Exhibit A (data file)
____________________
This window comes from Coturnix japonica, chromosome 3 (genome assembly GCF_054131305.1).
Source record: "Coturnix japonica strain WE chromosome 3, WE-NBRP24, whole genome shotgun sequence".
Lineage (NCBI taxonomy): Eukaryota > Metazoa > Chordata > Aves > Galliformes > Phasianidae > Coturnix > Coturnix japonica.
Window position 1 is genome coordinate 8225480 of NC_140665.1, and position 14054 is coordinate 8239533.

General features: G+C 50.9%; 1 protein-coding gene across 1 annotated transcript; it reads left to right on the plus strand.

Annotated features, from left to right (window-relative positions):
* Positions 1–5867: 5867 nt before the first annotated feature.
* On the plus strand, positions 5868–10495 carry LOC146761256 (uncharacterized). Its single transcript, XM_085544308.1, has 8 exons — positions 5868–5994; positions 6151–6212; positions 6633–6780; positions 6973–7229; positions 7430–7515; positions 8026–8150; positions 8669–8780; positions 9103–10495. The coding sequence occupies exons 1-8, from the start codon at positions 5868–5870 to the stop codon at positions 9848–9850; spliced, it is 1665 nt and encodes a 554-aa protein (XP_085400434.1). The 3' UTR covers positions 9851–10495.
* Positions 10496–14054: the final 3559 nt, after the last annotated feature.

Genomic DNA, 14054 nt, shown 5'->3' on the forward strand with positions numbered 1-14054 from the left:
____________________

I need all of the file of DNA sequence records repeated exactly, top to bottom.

This window comes from Coturnix japonica, chromosome 3 (genome assembly GCF_054131305.1).
Source record: "Coturnix japonica strain WE chromosome 3, WE-NBRP24, whole genome shotgun sequence".
Lineage (NCBI taxonomy): Eukaryota > Metazoa > Chordata > Aves > Galliformes > Phasianidae > Coturnix > Coturnix japonica.
Window position 1 is genome coordinate 8225480 of NC_140665.1, and position 14054 is coordinate 8239533.

General features: G+C 50.9%; 1 protein-coding gene across 1 annotated transcript; it reads left to right on the plus strand.

Annotated features, from left to right (window-relative positions):
* Positions 1–5867: 5867 nt before the first annotated feature.
* On the plus strand, positions 5868–10495 carry LOC146761256 (uncharacterized). Its single transcript, XM_085544308.1, has 8 exons — positions 5868–5994; positions 6151–6212; positions 6633–6780; positions 6973–7229; positions 7430–7515; positions 8026–8150; positions 8669–8780; positions 9103–10495. The coding sequence occupies exons 1-8, from the start codon at positions 5868–5870 to the stop codon at positions 9848–9850; spliced, it is 1665 nt and encodes a 554-aa protein (XP_085400434.1). The 3' UTR covers positions 9851–10495.
* Positions 10496–14054: the final 3559 nt, after the last annotated feature.

Genomic DNA, 14054 nt, shown 5'->3' on the forward strand with positions numbered 1-14054 from the left: